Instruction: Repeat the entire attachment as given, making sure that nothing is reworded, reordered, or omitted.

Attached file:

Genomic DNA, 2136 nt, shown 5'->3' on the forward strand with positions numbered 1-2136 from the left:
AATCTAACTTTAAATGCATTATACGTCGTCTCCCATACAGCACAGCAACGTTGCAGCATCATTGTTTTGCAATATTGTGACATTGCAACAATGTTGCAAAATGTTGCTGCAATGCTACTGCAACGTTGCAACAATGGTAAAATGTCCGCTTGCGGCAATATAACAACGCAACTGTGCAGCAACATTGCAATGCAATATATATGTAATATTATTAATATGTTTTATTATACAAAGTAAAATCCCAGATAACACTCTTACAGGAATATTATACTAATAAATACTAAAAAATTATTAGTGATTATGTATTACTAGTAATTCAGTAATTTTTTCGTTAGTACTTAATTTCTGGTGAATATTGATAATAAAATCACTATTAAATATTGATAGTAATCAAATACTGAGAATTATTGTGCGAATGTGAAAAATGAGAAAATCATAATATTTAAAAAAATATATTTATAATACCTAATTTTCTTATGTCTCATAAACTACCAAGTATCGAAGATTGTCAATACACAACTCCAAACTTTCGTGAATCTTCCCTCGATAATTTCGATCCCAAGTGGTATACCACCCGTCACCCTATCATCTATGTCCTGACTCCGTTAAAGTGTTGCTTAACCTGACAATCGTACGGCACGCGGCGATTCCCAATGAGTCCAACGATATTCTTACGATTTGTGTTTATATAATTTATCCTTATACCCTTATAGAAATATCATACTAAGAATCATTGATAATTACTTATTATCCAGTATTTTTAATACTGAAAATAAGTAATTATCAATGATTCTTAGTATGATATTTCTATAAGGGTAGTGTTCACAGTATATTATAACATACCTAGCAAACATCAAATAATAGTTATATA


Genomic DNA, 2136 nt, shown 5'->3' on the forward strand with positions numbered 1-2136 from the left:
AATCTAACTTTAAATGCATTATACGTCGTCTCCCATACAGCACAGCAACGTTGCAGCATCATTGTTTTGCAATATTGTGACATTGCAACAATGTTGCAAAATGTTGCTGCAATGCTACTGCAACGTTGCAACAATGGTAAAATGTCCGCTTGCGGCAATATAACAACGCAACTGTGCAGCAACATTGCAATGCAATATATATGTAATATTATTAATATGTTTTATTATACAAAGTAAAATCCCAGATAACACTCTTACAGGAATATTATACTAATAAATACTAAAAAATTATTAGTGATTATGTATTACTAGTAATTCAGTAATTTTTTCGTTAGTACTTAATTTCTGGTGAATATTGATAATAAAATCACTATTAAATATTGATAGTAATCAAATACTGAGAATTATTGTGCGAATGTGAAAAATGAGAAAATCATAATATTTAAAAAAATATATTTATAATACCTAATTTTCTTATGTCTCATAAACTACCAAGTATCGAAGATTGTCAATACACAACTCCAAACTTTCGTGAATCTTCCCTCGATAATTTCGATCCCAAGTGGTATACCACCCGTCACCCTATCATCTATGTCCTGACTCCGTTAAAGTGTTGCTTAACCTGACAATCGTACGGCACGCGGCGATTCCCAATGAGTCCAACGATATTCTTACGATTTGTGTTTATATAATTTATCCTTATACCCTTATAGAAATATCATACTAAGAATCATTGATAATTACTTATTATCCAGTATTTTTAATACTGAAAATAAGTAATTATCAATGATTCTTAGTATGATATTTCTATAAGGGTAGTGTTCACAGTATATTATAACATACCTAGCAAACATCAAATAATAGTTATATA